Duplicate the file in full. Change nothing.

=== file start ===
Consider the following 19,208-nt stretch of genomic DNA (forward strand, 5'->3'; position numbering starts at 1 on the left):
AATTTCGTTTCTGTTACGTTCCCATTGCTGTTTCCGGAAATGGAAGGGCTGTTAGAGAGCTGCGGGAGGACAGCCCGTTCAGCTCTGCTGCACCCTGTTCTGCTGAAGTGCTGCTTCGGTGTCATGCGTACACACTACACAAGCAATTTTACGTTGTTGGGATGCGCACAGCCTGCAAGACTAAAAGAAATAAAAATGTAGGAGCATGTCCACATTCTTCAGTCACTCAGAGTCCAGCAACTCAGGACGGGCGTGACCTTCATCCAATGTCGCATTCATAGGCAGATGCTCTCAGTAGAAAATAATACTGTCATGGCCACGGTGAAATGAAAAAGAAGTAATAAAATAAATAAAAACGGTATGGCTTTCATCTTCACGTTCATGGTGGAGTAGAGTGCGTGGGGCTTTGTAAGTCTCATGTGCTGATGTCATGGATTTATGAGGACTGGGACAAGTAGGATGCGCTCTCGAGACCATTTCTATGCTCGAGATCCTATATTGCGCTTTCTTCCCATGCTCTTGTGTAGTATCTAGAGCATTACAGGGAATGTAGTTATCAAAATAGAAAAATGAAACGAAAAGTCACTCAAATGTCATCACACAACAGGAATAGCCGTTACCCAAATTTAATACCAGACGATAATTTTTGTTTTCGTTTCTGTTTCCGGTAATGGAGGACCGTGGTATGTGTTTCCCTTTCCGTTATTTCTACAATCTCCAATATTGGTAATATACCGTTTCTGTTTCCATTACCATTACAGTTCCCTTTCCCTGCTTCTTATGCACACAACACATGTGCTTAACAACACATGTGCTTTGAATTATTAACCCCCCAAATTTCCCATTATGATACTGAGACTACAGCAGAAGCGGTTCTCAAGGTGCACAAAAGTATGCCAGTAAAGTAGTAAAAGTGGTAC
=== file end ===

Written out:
Consider the following 19,208-nt stretch of genomic DNA (forward strand, 5'->3'; position numbering starts at 1 on the left):
AATTTCGTTTCTGTTACGTTCCCATTGCTGTTTCCGGAAATGGAAGGGCTGTTAGAGAGCTGCGGGAGGACAGCCCGTTCAGCTCTGCTGCACCCTGTTCTGCTGAAGTGCTGCTTCGGTGTCATGCGTACACACTACACAAGCAATTTTACGTTGTTGGGATGCGCACAGCCTGCAAGACTAAAAGAAATAAAAATGTAGGAGCATGTCCACATTCTTCAGTCACTCAGAGTCCAGCAACTCAGGACGGGCGTGACCTTCATCCAATGTCGCATTCATAGGCAGATGCTCTCAGTAGAAAATAATACTGTCATGGCCACGGTGAAATGAAAAAGAAGTAATAAAATAAATAAAAACGGTATGGCTTTCATCTTCACGTTCATGGTGGAGTAGAGTGCGTGGGGCTTTGTAAGTCTCATGTGCTGATGTCATGGATTTATGAGGACTGGGACAAGTAGGATGCGCTCTCGAGACCATTTCTATGCTCGAGATCCTATATTGCGCTTTCTTCCCATGCTCTTGTGTAGTATCTAGAGCATTACAGGGAATGTAGTTATCAAAATAGAAAAATGAAACGAAAAGTCACTCAAATGTCATCACACAACAGGAATAGCCGTTACCCAAATTTAATACCAGACGATAATTTTTGTTTTCGTTTCTGTTTCCGGTAATGGAGGACCGTGGTATGTGTTTCCCTTTCCGTTATTTCTACAATCTCCAATATTGGTAATATACCGTTTCTGTTTCCATTACCATTACAGTTCCCTTTCCCTGCTTCTTATGCACACAACACATGTGCTTAACAACACATGTGCTTTGAATTATTAACCCCCCAAATTTCCCATTATGATACTGAGACTACAGCAGAAGCGGTTCTCAAGGTGCACAAAAGTATGCCAGTAAAGTAGTAAAAGTGGTAC